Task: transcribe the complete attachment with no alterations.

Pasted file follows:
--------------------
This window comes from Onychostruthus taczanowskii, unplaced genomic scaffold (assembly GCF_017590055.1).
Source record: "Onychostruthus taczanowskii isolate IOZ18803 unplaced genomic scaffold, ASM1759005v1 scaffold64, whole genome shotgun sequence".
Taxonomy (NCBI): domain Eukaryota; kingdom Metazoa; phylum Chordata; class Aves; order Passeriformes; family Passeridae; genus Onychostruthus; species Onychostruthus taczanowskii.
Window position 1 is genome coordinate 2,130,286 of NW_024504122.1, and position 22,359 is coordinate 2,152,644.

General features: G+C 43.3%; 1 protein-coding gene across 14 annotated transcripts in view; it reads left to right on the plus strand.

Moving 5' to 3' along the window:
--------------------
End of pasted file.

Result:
This window comes from Onychostruthus taczanowskii, unplaced genomic scaffold (assembly GCF_017590055.1).
Source record: "Onychostruthus taczanowskii isolate IOZ18803 unplaced genomic scaffold, ASM1759005v1 scaffold64, whole genome shotgun sequence".
Taxonomy (NCBI): domain Eukaryota; kingdom Metazoa; phylum Chordata; class Aves; order Passeriformes; family Passeridae; genus Onychostruthus; species Onychostruthus taczanowskii.
Window position 1 is genome coordinate 2,130,286 of NW_024504122.1, and position 22,359 is coordinate 2,152,644.

General features: G+C 43.3%; 1 protein-coding gene across 14 annotated transcripts in view; it reads left to right on the plus strand.

Moving 5' to 3' along the window: